Gov’t Looks East to Revive Flagging Foreign Investment

By Nan Lwin 19 October 2018

YANGON—Looking to arrest a two-year decline in foreign investment, the government plans to hold a summit targeting investors from East Asia before the end of the year, a senior economic official said.

“We are open to all countries are who eager to invest in Myanmar. But our main focus this time is East Asian countries,” U Than Aung Kyaw, deputy director general of the Directorate of Investment and Company Administration (DICA), told The Irrawaddy.

The Myanmar Investment Commission (MIC) and the Union of Myanmar Federation of Chambers of Commerce and Industry (UMFCCI) expect to hold the summit in December, according to DICA.

“Our investment policy has turned to the East,” U Than Aung Kyaw said. Among the East Asian countries and regions Myanmar is wooing are China, Hong Kong, Macau, Japan and South Korea—some of which are already among the largest investors in the country.

U Than Aung Kyaw said Myanmar’s ASEAN neighbors offer a model for the policy, as many of the bloc’s member countries now source most of their foreign investment from East Asia, rather than the West. “Most ASEAN countries receive more investment from the East. That’s why we expect more from them,” he said.

However, he added, “We welcome Western [countries] if they want to come.”

Myanmar Investment Commission chairman U Thaung Tun, left, and Hong Kong Chief Executive Carrie Lam meet during the 23rd Macao International Trade and Investment Fair in Macao on Oct. 16, 2018. / DICA / Facebook

Recently, the EU Trade Commissioner threatened to withdraw trade preferences from Myanmar due to human rights violation in Rakhine State. Experts have warned that the move could leave more than 400,000 garment workers without jobs.

Under Daw Aung San Suu Kyi, the government has launched several major efforts at economic reform, including the Myanmar Companies Law, which offers privileges to foreign investors and has made business regulations more efficient and effective. Despite these initiatives, however, the country has been mired in a chronic economic slowdown since 2016.

A UMFCCI survey for the second half of this year showed that all economic sectors are in a downturn. Foreign direct investment in Myanmar declined significantly to USD6.6 billion in fiscal 2016-17 from USD9.5 billion in 2015-16 as Western investors were turned off by damage done to the country’s image by the Rohingya crisis in Rakhine State.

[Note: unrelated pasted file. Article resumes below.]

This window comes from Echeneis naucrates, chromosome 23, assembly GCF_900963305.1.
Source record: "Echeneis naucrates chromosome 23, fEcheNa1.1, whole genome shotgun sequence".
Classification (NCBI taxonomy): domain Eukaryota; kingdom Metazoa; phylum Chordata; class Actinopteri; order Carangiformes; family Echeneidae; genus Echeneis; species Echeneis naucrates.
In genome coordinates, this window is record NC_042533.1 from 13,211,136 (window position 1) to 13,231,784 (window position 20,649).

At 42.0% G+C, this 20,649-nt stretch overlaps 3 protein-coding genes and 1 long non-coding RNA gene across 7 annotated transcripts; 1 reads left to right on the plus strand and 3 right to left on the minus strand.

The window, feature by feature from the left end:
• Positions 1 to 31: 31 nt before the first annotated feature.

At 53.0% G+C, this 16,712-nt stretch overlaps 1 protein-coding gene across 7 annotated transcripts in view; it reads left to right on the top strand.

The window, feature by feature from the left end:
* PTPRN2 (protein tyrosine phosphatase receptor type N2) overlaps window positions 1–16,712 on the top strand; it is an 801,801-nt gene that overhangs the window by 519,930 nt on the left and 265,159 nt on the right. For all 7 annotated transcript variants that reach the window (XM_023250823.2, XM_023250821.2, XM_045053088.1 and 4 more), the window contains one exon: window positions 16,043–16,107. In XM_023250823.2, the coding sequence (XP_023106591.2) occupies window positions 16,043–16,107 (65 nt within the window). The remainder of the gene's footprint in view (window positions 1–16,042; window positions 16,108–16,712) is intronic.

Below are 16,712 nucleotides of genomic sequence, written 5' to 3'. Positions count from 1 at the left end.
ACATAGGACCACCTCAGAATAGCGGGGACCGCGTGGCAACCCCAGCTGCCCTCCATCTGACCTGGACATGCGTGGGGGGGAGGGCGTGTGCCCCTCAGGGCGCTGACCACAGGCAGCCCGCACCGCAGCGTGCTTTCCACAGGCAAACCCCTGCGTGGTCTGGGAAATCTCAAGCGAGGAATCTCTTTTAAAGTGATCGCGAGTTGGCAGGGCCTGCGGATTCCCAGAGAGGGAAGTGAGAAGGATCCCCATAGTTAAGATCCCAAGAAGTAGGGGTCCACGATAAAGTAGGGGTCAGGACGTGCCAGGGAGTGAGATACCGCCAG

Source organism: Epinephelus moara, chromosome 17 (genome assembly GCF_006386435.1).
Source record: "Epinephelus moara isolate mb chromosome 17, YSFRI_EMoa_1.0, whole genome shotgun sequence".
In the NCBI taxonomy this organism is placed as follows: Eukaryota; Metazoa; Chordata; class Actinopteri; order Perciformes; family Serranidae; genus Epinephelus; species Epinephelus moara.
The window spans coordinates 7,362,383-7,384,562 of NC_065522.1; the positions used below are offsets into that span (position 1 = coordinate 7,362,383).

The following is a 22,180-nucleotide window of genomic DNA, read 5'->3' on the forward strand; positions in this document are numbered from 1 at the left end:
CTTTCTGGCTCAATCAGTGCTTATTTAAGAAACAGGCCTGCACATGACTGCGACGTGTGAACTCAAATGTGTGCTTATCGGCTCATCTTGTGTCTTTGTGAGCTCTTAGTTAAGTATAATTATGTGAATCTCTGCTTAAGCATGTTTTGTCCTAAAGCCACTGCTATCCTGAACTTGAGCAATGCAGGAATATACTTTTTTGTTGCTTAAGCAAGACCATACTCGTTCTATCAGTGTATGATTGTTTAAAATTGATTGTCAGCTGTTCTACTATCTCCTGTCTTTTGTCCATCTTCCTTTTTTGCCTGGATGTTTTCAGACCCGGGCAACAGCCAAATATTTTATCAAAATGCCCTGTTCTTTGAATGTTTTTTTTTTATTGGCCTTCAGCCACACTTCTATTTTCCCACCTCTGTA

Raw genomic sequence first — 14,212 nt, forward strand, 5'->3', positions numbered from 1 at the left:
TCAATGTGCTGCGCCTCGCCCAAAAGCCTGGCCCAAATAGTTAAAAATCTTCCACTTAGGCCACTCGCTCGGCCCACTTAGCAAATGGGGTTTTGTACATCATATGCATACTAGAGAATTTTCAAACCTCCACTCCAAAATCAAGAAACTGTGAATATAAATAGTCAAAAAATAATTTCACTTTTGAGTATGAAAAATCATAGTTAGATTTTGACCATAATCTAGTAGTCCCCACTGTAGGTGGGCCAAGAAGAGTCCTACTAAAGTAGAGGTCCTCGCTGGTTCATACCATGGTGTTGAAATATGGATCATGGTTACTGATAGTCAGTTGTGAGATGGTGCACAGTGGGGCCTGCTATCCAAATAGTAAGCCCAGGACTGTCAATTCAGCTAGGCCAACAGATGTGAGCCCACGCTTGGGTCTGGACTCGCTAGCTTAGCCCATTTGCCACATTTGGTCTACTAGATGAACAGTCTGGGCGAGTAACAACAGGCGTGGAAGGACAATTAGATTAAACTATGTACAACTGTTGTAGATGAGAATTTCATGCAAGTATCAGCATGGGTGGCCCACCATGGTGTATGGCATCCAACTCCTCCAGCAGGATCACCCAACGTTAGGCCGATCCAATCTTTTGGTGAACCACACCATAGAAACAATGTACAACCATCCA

Last week, the MIC launched the Myanmar Investment Promotion Plan (MIPP), a major initiative that aims to attract more than USD200 billion in investment from responsible and quality businesses over the next 20 years.

MIPP projects are expected to receive USD8.5 billion from fiscal 2021-22 to 2025-26; USD12.3 billion from 2026-27 to 2030-31; and USD17.6 billion from 2031-32 to 2035-36.

According to MIPP, the government aims to raise Myanmar’s ranking in the World Bank’s Ease of Doing Business Index to within the top 100 by 2020. Myanmar ranked 171st this year. Looking at some of the country’s ASEAN neighbors, Laos ranked 141st, the Philippines 113th, and Cambodia 135th.

The MIC has engaged numerous East Asian countries with its investment promotion activities, including Japan, Hong Kong and South Korea, according to DICA.

Directorate of Investment and Company Administration director general U Aung Naing Oo (holding microphone) appears on the panel at a Myanmar investment promotion luncheon. / DICA / Facebook

“We are doing investment promotion activities [with East Asian countries] in a rapid sequence. We plan to go to China soon,” U Than Aung Kyaw said.

In September, the MIC also held a meeting with the Japan Chamber of Commerce and Industry, Myanmar with the aim of attracting more investment from the country.

On Tuesday, an MIC team organized investment promotion activities in Hong Kong, at which MIC president U Thaung Tun explained Myanmar’s current economic reforms, the Companies Law and various investment opportunities to the Hong Kong business community.

U Thaung Tun met with Hong Kong chief executive Carrie Lam to seek investment in Myanmar’s tourism sector, and also to get support for infrastructure management, vocational training and capacity training from the Chinese Special Administrative Region.

Meanwhile, U Thaung Tun and DICA director general U Aung Naing Oo are attending the 23rd Macao International Trade and Investment Fair in the Chinese enclave.

According to DICA, China is the largest investor in Myanmar among East Asian countries, while Hong Kong is ranked at No. 4. In fiscal 2018-19 fiscal year (August-October) the Yangon Investment Commission approved 75 projects in the industrial, hotel and service sectors by investors from China, South Korea, Taiwan, Hong Kong, Japan, Singapore, Malaysia, India and Vietnam.